Friday, September 17, 2010

What is reality?

What is reality? Mainstream science describes reality as "the state of things as they actually exist". So reality is simply: everything we observe.
This is a very broad definition. I consciously observe the lucid dream world, but does that make it a genuine reality? How many realities are there? Or, as Einstein suggested, is every form of reality merely an illusion? Is nothing real?
The human brain is split into two distinct halves: the right brain and the left brain. They have completely separate roles and agendas. Some would even say they have separate personalities. However, in order to function, the two halves of the human brain must communicate as one via the corpus callosum. 
The right brain is all about the present moment; right here, right now. It thinks entirely in pictures and learns through the kinesthetic movement of your body. It absorbs energy from the world around you and translates that into information for your sensory systems. It does not know the difference between your individual consciousness and the world around you. The right brain only sees one universal energy field of awareness.
The left brain is a very different place. It thinks linearly and methodically. It picks out countless details from the events in the past and makes calculated predictions about the future. The left hemisphere thinks in language, which creates your internal voice. Crucially, it makes you aware of your existence, as a separate being from the mass energy field perceived by the right brain.
Imagine if the human brain had evolved with only the functions of the right hemisphere. Your perception of reality would be completely different. You would be drifting around in a universe filled with energy in the here and now, with no perception of the past and future. You would not know where your body ended and the ground began, or the difference between you and me.
This is a very different perception of the world. But would it be a more accurate representation of reality? Knowing this about the human brain, the question "what is reality?" changes form. It now hinges on your individual perception. This has led to multiple theories of reality by various philosophers and scientists.(

"Reality is merely an illusion, albeit a very persistent one"
Albert Einstein

Wednesday, September 15, 2010

Taking yourself from good to great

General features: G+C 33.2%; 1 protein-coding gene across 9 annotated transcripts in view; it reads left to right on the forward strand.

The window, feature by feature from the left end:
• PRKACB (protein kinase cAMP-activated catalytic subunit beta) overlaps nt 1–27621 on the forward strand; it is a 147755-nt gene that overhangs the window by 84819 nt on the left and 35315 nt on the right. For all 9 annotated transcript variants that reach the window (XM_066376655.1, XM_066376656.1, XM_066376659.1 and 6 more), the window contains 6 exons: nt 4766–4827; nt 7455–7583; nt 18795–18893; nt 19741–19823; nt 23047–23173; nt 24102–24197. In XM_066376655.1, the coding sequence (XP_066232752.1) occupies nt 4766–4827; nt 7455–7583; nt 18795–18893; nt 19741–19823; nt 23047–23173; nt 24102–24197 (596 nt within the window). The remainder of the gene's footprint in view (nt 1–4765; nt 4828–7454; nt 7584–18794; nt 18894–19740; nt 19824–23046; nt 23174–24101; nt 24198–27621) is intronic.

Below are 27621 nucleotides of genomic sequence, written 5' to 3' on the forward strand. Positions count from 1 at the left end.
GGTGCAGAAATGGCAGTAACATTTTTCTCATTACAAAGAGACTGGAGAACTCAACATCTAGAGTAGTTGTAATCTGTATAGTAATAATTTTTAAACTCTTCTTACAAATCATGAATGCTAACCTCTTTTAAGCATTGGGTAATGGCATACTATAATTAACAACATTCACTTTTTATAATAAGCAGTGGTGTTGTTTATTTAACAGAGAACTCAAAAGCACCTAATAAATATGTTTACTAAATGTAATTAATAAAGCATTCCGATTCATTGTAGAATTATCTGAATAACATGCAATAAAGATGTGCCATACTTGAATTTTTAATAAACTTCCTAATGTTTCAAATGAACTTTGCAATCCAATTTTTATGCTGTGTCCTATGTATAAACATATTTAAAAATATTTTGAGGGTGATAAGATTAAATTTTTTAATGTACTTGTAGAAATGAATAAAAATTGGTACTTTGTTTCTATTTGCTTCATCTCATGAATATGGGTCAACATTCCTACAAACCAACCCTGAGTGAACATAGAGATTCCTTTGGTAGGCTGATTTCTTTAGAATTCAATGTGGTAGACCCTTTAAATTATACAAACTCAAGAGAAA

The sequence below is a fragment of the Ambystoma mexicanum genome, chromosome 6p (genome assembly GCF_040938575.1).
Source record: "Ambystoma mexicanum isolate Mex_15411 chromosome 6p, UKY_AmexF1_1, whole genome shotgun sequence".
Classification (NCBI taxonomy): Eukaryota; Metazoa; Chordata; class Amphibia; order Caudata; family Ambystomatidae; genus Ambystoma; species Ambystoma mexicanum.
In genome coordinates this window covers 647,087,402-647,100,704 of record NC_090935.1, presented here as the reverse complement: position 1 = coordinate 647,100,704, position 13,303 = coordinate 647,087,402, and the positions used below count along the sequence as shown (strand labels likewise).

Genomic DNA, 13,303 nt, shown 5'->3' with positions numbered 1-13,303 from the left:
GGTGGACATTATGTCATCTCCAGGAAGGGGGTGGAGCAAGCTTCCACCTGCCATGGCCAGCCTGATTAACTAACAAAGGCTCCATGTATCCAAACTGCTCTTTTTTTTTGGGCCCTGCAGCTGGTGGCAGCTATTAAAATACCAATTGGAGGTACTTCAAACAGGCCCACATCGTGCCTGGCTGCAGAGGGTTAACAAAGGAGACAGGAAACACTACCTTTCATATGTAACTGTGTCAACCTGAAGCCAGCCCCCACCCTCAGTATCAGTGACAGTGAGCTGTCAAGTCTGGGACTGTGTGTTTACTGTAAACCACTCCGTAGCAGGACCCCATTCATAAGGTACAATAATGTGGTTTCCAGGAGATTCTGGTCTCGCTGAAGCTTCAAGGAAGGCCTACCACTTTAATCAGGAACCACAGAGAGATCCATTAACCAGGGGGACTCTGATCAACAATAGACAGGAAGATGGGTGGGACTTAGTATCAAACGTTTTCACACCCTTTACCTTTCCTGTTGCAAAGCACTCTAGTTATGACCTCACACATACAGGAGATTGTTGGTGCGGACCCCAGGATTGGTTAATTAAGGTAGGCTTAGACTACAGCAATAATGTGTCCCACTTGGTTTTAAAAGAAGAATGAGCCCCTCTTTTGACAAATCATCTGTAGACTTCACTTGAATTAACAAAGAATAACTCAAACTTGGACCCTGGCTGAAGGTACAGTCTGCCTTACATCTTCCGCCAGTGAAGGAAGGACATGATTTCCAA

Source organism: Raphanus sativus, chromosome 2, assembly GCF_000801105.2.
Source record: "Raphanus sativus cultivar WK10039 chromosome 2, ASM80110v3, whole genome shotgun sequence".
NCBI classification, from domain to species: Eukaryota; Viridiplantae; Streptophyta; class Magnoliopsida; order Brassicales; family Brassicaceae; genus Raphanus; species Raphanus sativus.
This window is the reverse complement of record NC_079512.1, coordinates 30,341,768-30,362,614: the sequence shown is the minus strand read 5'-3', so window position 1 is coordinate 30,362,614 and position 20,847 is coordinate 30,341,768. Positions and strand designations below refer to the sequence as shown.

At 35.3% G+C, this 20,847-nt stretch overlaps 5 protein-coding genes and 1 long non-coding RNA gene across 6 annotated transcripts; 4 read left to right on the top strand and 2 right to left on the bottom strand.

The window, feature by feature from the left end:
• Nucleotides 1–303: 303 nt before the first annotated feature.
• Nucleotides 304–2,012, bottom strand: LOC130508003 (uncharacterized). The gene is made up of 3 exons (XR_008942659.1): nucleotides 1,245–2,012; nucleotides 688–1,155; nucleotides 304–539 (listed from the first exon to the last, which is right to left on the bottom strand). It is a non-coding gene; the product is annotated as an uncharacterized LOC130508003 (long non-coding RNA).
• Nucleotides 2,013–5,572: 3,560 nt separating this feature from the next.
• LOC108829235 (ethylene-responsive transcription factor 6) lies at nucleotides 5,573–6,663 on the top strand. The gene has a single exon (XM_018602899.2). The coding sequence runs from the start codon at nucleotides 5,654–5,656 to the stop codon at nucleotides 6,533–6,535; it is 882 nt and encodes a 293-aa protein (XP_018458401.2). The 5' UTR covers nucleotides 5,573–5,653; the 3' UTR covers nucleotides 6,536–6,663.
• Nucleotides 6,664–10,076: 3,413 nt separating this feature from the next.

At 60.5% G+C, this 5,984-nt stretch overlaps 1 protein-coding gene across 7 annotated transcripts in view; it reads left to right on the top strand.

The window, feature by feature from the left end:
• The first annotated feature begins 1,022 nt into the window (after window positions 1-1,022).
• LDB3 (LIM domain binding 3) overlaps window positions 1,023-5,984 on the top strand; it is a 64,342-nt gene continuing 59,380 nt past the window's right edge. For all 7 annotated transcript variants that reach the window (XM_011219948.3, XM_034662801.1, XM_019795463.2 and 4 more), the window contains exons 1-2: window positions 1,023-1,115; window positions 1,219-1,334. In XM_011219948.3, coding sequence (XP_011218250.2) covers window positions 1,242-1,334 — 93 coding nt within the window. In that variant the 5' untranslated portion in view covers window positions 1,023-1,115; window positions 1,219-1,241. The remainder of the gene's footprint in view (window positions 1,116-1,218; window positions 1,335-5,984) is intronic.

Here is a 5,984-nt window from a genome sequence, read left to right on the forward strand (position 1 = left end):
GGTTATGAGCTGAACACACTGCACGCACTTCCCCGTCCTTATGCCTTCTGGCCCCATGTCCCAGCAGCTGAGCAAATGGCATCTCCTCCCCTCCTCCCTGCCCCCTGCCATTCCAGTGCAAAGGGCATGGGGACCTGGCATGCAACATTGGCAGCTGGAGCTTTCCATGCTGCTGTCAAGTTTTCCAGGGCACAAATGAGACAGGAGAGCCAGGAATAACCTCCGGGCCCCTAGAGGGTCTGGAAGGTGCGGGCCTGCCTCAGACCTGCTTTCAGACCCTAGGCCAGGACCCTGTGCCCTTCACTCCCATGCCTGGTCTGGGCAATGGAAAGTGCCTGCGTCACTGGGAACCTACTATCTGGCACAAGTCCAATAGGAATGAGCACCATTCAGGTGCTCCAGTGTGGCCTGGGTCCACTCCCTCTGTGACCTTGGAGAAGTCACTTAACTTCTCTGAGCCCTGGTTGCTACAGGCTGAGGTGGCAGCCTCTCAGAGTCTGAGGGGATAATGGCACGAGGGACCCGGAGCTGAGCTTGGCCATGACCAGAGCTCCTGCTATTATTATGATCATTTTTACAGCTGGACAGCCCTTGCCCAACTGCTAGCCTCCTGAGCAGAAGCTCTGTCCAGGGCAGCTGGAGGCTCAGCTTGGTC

I used to think I was pretty average; mediocre at best. In high school, I realized that okay, maybe I was pretty good. I found that I was actually kind of smart -- I didn't have to study or "try" as hard as the other students to get good grades or give thoughtful answers when called on in class. I always knew I was a pretty good athlete, I qualified for state each year I tried and I usually always placed in the top 10 of the state (for swimming). But, I wasn't really concerned about my athletic ability; that wasn't what was going to make me go far. So, what can take a good person to greatness? The quest for greatness is a lifelong journey and may not ever be truly fulfilled, but trying to be great sure makes for a more interesting life. The first thing I think people need to ask themselves is WHY? Find your one why, your one passion, your one drive, and let that question fuel your life. Why do you do what you do? If you don't love it, why are you doing it? What's your dream? What's your passion? Now WHY is that your passion? Now go after it.... now launch yourself. The power of having a purpose is one of the most important aspects of life. It's why you get up in the morning. Next -- channel yourself into a force of one. Think thoughts that make you a better person, feel feelings that empower you and do what needs to be done. Next, find a model. The best of the best usually haven't done it all by themselves (and neither should you). Find a role model, a mantra, a vision that makes you want to be a better person and don't you dare lose sight of it. Next, focus on the things that make you stronger and spend less time doing the things that make you weaker. If you get a lot out of volunteering with Habitat for Humanity, make it a goal to work on one house a month. If you find that when you go out you make bad decisions after too many drinks, cut back on going out or drinking so much. Next up, find your best area. While you might make an okay sales clerk, you might make an incredibly attentive laboratory worker -- go with what you're naturally good at, don't fight it. Stick with it. We are human, we are flawed, we are going to make mistakes, but keep on persevering. Maybe you fail five or six times, but did that stop the Little Engine? No, he kept trying... that's how he became the Little Engine that Could.  Next, learn and respond. How come you fell down five or six times? Find out what threw you down, take note of it, find a solution to it and overcome it. Let it go. While many of us brood over failures and kick ourselves for failing, there's only so much you can do after it's finished. Once you take note of what you did wrong and make a plan to overcome it, let go of your failure. The past is over and the future is in your hands. Next... charge towards greatness with all of your heart. Admit that you are a good person, you do have many talents, and go full speed towards your goals of greatness. You can do it. I know you can.